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Secrets of Human-Capital Management 【October 2021】

Generosity is Worth Fighting For

By David Creelman

 

In an AIHR training program I developed with Dr. Joanna Sosnowska, we included “generosity and positivity” as one of the principles that should underlie your inclusion program. For example, we should start from the assumption that people are well-intentioned, that they want to get along with their colleagues, that they want to do good work. The principle also presumes, even if we didn’t state it so boldly, that humans are a bit goofy. We sometimes say stupid things. We sometimes are clueless about how our behaviour impacts others. We are, to put it in a word, human.


An inclusion program grounded on the principle of generosity and positivity accepts that employees are humans and forgives them for it. It puts the most positive interpretation possible on behaviour and intent.


The concept of generosity and positivity may not seem radical; however, it stands in contrast to much of the conversation about inclusion. There is an influential group of people who do not believe we should approach inclusion with positivity. They believe the organization has many bad people doing bad things and that their behaviour needs to be punished.

 

Starting from the middle ground

It’s useful, as a technique of inclusion, to assume those you disagree with probably have a point. In this case, it’s undeniable that there are reasons some people think of inclusion in terms of negativity. There genuinely is a lot of bad behaviour, some of it is intentional, some of it not, but even where it is unintentional it’s still bad behaviour.


So how do we choose between positivity and negativity; or is there a middle ground that embraces both?


For me, the middle ground lies in enforcing the employee code of conduct, but in a way that assumes good intent except in the most severe cases. If we choose an example of inappropriate conduct away from the world of inclusion, we can think about financial impropriety. There may be strict rules on “inducements/bribes” such that an employee cannot accept a gift, such as lunch, from a vendor. What do you do if an employee breaches the code? If it’s just lunch you assume they were a bit careless, and you explain the rules and why they are so important. If they accepted an envelope full of cash, then that’s another matter and the action you take will be quite different.


The lesson of the inducements/bribes example is that there is always some nuance. If someone causes offense, you don’t ignore it, but you go in treating it with positivity and you recognize that the solution is likely to be both one person being more careful about offending and the other person more forgiving and being less likely to take offense. There’s no black and white, just nuance flavoured with generosity.

 

Why the middle ground is hard to hold

If we start with the principle of generosity, then lean a little into the middle ground where we recognize that there are limits to generosity are we on safe ground?  Well, I think it ought to be safe, but it’s not uncontested. Often people who feel excluded or mistreated in some way are in no mood for generosity, they want revenge. In some cases, the hunger for ‘justice’ is such that it doesn’t even matter if this individual charged is guilty of any serious offense, the person who sees themselves as a victim just wants someone punished to serve as a lesson to others.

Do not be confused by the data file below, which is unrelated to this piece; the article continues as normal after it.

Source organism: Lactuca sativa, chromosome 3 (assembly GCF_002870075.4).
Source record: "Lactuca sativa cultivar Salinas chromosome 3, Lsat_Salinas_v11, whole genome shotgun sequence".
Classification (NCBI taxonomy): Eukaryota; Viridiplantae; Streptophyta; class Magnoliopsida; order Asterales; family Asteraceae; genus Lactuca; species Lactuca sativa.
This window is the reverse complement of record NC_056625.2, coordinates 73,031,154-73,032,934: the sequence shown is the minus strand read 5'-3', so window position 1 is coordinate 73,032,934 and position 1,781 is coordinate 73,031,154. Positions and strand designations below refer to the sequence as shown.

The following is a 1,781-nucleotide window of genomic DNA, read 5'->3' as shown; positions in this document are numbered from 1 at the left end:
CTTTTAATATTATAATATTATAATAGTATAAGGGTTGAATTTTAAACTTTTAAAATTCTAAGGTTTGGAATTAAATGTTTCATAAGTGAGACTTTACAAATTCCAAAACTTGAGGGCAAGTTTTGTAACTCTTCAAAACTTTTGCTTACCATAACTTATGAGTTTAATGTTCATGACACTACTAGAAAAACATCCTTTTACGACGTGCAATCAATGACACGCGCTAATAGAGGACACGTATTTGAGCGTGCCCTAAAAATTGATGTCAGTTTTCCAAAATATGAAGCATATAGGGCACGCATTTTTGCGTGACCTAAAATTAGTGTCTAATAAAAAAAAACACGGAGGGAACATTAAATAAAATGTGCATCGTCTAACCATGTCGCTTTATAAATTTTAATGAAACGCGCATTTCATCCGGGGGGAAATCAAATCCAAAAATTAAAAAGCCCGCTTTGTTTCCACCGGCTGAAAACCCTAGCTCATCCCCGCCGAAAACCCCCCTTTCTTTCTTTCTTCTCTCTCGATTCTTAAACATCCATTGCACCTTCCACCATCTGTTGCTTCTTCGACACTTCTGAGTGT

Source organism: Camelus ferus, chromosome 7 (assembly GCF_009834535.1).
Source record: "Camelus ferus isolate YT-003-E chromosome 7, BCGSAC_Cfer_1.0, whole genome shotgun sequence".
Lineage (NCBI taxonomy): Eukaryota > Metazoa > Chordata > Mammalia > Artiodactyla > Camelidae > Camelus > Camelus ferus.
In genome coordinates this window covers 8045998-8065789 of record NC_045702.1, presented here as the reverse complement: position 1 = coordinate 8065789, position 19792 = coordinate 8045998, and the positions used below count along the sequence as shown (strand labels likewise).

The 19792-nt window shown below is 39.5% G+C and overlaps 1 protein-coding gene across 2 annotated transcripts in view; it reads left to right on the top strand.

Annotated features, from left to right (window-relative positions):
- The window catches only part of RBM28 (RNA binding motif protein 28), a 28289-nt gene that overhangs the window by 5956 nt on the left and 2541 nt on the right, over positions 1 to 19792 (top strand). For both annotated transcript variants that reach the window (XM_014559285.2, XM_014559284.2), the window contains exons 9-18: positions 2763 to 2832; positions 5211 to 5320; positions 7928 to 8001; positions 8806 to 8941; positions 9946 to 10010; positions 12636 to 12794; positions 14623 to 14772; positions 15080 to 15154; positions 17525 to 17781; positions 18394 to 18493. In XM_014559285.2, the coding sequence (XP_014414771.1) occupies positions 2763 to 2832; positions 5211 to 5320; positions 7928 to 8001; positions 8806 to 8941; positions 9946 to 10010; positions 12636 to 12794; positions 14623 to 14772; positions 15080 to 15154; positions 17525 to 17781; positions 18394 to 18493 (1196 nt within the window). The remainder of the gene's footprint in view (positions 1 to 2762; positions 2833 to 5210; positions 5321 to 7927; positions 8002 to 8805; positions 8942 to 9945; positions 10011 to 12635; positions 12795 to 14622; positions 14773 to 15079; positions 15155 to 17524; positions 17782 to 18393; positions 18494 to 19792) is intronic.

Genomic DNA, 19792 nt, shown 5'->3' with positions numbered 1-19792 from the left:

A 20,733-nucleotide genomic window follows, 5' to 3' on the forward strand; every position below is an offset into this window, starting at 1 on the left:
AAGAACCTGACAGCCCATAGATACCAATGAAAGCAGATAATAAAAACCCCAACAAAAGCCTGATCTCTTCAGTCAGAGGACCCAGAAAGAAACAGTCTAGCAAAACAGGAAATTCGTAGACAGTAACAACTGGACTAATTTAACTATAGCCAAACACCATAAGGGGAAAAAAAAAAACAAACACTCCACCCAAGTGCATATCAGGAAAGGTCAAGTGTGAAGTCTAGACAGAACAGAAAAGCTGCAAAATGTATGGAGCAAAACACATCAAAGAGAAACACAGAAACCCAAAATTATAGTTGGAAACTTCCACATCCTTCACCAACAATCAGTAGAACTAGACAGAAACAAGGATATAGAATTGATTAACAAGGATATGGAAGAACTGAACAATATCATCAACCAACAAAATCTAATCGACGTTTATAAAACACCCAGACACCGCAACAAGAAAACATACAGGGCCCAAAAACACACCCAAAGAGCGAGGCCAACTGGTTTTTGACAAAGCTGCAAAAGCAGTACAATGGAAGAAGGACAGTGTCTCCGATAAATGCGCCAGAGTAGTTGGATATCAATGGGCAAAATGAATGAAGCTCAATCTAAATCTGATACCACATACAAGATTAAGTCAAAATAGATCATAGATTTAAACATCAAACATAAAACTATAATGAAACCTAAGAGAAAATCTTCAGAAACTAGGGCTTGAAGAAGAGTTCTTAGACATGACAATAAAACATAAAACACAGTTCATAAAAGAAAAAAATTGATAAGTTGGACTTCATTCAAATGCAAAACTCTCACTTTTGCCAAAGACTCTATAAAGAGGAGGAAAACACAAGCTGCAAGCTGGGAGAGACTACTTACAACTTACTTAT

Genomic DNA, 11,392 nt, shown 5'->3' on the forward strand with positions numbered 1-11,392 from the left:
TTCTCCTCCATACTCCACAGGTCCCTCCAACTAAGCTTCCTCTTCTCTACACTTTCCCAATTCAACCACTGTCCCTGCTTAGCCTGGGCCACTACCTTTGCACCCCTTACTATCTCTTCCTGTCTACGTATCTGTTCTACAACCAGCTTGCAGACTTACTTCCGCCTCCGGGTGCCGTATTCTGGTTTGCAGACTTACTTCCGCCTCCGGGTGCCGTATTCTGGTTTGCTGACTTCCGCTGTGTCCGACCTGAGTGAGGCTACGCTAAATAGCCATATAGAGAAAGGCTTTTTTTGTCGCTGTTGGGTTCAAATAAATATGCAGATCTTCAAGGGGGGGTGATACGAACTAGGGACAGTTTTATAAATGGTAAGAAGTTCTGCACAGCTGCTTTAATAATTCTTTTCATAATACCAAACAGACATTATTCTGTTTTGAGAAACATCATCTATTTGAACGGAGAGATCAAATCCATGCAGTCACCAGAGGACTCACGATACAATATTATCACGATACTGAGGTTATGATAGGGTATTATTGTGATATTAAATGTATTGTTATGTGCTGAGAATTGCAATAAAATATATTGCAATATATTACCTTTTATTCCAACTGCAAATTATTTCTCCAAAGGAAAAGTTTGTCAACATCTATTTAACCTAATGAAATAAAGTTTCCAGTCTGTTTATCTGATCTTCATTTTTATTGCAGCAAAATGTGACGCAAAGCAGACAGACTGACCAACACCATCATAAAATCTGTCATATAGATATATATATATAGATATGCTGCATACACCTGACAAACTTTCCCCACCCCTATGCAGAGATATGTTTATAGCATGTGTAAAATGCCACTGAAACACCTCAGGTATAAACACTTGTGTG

Let’s think back to the case of a vendor buying an employee lunch in an attempt to subtly sway their judgement. If the company was wracked with bribes and corruption the CEO may be tempted to make an example of the person just because they are so fed up with this type of behaviour.  I’m not suggesting that is the right thing to do, just that one can see why someone, in this case, the CEO, might be tempted to act without generosity, positivity, or nuance.

 

Why generosity is worth fighting for

If you adopt a policy of generosity and positivity, with the “middle-ground” recognition that this has limits, you will still have to battle against angry people seeking rough justice.

Perhaps someone with an accent gets asked “Where are you from?” one too many times and they seek to have the person who asked reprimanded.  Coming from a spirit of positivity HR should presume that the person who asked has good intentions. Their question was a sign of interest or just an attempt to make conversation—that’s the starting point.


Let’s just take the opposite view. Let’s imagine we start with the assumption that comments or actions are malicious. Then we end up in an impossible world of employees seeking out things to be offended by and casting about for enemies to punish.


We need to lean towards generosity and positivity and that means not going along with people who presume harmful intent. It’s not easy to do, but that’s the road you have to follow since the alternative is disastrous.

 

Conclusion

HR likes the idea of inclusion because they see it as a nice topic where everyone will easily reach agreement. They overlook the fact that it can easily turn into a discussion of “Why I feel excluded” and from there “Why my colleagues should be punished for the fact I feel excluded.” If we don’t face up to the conflicts that can arise from inclusion, we will not be prepared to deal with them. Part of being prepared is emphasizing the principle of generosity and positivity. This won’t solve the need to deal with conflict, but it will make it less likely that the inclusion program will spin out of control.

 


 

David Creelman is CEO of Creelman Research. He is best known for his workshops on People Analytics, Evidence-based Management and the Future of Work.  You can connect to Mr. Creelman on LinkedIn or email him at dcreelman@creelmanresearch.com

 

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